Joint Hearing of the Committee on Homeland Security and Governmental Affairs of the U.S. Senate and the Committee on Veterans’ Affairs of the U.S. House of Representatives at 1:00 p.m. CDT.
Witness Testimony of Jeffrey C. Hall, Assistant National Legislative Director, Disabled American Veterans
- H.R. 811 – “Providing Military Honors for our Nation’s Heroes Act.” DAV does not oppose passage of this legislation.
- H.R. 1407 – “Veterans’ Compensation Cost-of-Living Adjustment Act of 2011.” DAV would support passage of this legislation, while also seeking enactment of legislation for an automatic annual COLA and the discontinuance of the longstanding practice of “rounding down” of the COLA. DAV is also asking Congress to enhance VA disability compensation by including compensation for non-work disability and the loss of quality of life.
- H.R. 1441 – DAV does not oppose passage of this legislation.
- H.R. 1484 – “Veterans Appeals Improvement Act of 2011.” DAV would support passage of Section 2 of the bill; however, DAV would not support Section 3 of the bill at this time, as we question whether the creation of yet another study commission is warranted or if it would be an appropriate use of VBA’s resources.
- H.R. 1627 – DAV does not oppose passage of this legislation.
- H.R. 1647 – “Veterans Choice in Filing Act of 2011.” While DAV agrees with the goal of reducing disparities between and improving the overall performance of regional offices, we do not believe the insertion of a new pilot program that could potentially interfere with VBA’s ability to manage their workload would be helpful or contribute to the achieving the fundamental reform needed in this system; therefore, DAV does not support passage of this bill at this time.
- H.Con.Res. 12 – DAV does not oppose passage of this legislation.
Mr. Chairman and Members of the Subcommittee:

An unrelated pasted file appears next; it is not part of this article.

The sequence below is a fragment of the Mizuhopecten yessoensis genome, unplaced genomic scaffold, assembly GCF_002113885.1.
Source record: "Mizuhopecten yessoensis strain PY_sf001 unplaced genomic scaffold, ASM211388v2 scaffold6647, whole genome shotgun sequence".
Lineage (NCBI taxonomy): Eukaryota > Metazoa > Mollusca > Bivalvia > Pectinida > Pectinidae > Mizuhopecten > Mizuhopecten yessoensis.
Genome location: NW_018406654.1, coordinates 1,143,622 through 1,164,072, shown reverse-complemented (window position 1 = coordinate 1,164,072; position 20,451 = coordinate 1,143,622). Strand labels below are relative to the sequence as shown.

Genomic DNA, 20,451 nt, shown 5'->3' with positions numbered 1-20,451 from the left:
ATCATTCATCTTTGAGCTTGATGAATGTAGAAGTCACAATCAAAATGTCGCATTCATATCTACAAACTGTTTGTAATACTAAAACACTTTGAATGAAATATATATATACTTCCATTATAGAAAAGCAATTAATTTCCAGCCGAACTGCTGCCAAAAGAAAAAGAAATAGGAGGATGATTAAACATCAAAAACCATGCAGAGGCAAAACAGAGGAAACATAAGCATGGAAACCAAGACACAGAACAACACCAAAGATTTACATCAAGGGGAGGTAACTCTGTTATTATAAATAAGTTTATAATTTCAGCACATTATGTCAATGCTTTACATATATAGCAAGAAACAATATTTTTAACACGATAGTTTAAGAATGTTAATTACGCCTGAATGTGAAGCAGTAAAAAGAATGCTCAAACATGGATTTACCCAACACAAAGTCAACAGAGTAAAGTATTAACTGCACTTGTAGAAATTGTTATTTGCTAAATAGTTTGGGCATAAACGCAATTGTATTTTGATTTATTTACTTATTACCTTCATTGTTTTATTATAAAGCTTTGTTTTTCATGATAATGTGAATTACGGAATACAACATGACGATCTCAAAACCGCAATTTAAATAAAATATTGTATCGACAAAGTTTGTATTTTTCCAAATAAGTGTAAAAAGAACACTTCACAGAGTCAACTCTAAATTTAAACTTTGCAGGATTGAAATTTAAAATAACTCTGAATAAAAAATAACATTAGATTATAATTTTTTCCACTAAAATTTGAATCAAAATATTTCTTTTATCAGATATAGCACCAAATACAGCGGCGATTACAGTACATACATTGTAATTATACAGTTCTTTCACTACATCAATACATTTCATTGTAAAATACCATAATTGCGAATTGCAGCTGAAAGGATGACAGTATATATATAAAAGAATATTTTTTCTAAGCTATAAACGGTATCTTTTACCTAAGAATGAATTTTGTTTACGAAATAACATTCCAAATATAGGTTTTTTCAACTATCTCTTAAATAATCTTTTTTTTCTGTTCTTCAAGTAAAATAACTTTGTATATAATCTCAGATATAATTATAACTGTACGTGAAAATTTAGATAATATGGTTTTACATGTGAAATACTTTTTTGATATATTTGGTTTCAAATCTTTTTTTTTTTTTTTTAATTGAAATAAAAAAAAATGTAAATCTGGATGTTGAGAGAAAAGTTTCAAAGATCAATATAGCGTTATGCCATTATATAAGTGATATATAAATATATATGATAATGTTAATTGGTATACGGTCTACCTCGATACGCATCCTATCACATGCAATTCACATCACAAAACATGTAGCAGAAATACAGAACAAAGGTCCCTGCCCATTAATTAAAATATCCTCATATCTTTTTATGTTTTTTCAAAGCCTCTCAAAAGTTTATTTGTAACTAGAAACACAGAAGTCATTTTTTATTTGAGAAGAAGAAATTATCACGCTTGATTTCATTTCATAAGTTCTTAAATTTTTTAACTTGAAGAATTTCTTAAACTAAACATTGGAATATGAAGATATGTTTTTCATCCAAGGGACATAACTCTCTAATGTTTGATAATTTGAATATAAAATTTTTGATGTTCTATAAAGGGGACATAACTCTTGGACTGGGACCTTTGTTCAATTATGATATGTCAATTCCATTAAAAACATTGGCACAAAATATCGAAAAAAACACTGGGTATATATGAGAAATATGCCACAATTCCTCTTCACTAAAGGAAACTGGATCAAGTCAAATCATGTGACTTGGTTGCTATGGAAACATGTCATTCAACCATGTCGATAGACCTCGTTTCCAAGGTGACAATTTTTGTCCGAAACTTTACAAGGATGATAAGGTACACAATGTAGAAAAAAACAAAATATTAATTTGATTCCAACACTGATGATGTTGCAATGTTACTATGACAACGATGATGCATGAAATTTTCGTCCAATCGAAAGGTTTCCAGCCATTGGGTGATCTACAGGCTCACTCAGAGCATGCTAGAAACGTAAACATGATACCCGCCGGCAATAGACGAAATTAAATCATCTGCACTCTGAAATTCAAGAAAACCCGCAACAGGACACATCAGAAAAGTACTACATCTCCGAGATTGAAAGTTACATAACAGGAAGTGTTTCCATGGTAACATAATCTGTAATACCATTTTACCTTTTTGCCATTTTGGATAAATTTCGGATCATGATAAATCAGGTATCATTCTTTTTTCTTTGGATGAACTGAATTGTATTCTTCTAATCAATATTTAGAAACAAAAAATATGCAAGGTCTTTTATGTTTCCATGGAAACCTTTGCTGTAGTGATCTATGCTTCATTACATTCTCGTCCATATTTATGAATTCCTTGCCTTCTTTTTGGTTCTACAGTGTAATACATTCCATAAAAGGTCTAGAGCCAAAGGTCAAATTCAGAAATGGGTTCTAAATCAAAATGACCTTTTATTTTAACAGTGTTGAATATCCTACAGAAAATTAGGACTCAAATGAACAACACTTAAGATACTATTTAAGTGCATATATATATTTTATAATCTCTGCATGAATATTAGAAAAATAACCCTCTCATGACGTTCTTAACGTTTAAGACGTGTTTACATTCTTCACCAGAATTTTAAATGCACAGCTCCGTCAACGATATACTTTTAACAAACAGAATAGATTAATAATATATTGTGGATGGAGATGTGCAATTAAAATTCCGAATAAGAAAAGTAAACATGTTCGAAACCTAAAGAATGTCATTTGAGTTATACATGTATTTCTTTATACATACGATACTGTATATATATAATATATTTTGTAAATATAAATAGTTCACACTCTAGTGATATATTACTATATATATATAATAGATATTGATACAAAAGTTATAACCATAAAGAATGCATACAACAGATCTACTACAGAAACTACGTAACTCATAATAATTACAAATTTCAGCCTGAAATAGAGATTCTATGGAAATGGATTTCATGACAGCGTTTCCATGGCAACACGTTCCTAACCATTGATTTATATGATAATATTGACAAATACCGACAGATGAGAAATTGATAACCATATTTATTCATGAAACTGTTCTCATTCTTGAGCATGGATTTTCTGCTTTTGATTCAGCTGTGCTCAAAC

Thank you for inviting the Disabled American Veterans (DAV) to testify at this legislative hearing of the Subcommittee on Disability Assistance and Memorial Affairs. As you know, DAV is a non-profit organization comprised of 1.2 million service-disabled veterans focused on building better lives for America’s disabled veterans and their families.
Mr. Chairman, at the Subcommittee’s request, DAV is pleased to be here today to present our views on seven (7) bills under consideration by the Subcommittee.
H.R. 811, the “Providing Military Honors for our Nation’s Heroes Act” would authorize the Secretary of Veterans Affairs (VA) to reimburse a member of a veterans’ service organization or other organization approved by the Secretary for transportation and other appropriate expenses incurred in connection with the voluntary provision of a funeral honors detail at the funeral of a veteran, including for times when the honors are requested by a funeral home.
This bill would allow volunteers from veterans’ service organizations (VSOs) and other organizations to be reimbursed for transportation costs and other expenses, such as cleaning uniforms, incurred while providing military funeral honors. Currently, members of VSOs and other volunteers can assist the military by providing a color guard, pallbearers, a bugler or firing party, and be reimbursed for their expenses, but the law does not address ceremonies in which VSOs render honors without military representation. Approval of this bill would allow volunteers to be reimbursed even when no military person is part of the honor guard, thereby increasing the number of military funeral honor details that would be available to families. While DAV does not have an adopted resolution from our membership pertaining to this particular matter, we do not oppose passage of this legislation.
H.R. 1407, the “Veterans’ Compensation Cost-of-Living Adjustment Act of 2011” would increase, effective December 1, 2011, the rates of compensation for veterans with service-connected disabilities and the rates of dependency and indemnity compensation (DIC) for the survivors of certain disabled veterans. For each of the past two years, there has been no increase in the rates for compensation and DIC because the Social Security index used to measure the cost-of-living adjustment (COLA) did not increase. However, many disabled veterans and their families who rely heavily or solely on VA disability compensation or DIC as their only means of income have struggled during these difficult times. While the economy has faltered, their personal economic circumstances have been negatively affected by rising costs of many essential items, including medicines and gasoline. As inflation becomes a greater factor, it is imperative that they receive a COLA and DAV supports this legislation.